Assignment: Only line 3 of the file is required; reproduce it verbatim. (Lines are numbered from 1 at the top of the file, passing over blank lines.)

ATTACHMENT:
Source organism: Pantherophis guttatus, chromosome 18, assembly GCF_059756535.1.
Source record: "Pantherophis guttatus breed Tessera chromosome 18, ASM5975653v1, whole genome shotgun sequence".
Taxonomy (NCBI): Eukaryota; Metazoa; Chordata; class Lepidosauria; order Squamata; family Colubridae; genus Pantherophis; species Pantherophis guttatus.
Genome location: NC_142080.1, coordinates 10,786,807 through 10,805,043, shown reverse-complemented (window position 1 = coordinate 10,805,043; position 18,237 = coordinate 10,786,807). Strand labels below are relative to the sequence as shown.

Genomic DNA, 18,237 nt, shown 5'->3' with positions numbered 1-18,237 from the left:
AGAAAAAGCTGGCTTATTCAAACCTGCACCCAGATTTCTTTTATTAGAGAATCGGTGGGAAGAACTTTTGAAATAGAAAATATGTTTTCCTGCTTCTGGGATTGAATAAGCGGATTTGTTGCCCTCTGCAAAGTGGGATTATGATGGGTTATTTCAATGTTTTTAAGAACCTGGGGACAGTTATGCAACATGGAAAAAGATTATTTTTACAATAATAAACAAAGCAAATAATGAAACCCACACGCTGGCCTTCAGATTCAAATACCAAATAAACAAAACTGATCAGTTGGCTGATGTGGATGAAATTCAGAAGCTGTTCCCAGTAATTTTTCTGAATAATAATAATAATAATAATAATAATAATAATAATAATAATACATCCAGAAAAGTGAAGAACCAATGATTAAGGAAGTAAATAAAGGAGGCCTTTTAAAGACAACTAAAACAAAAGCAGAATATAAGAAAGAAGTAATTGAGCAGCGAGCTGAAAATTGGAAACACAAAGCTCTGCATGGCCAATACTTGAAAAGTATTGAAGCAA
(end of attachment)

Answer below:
Taxonomy (NCBI): Eukaryota; Metazoa; Chordata; class Lepidosauria; order Squamata; family Colubridae; genus Pantherophis; species Pantherophis guttatus.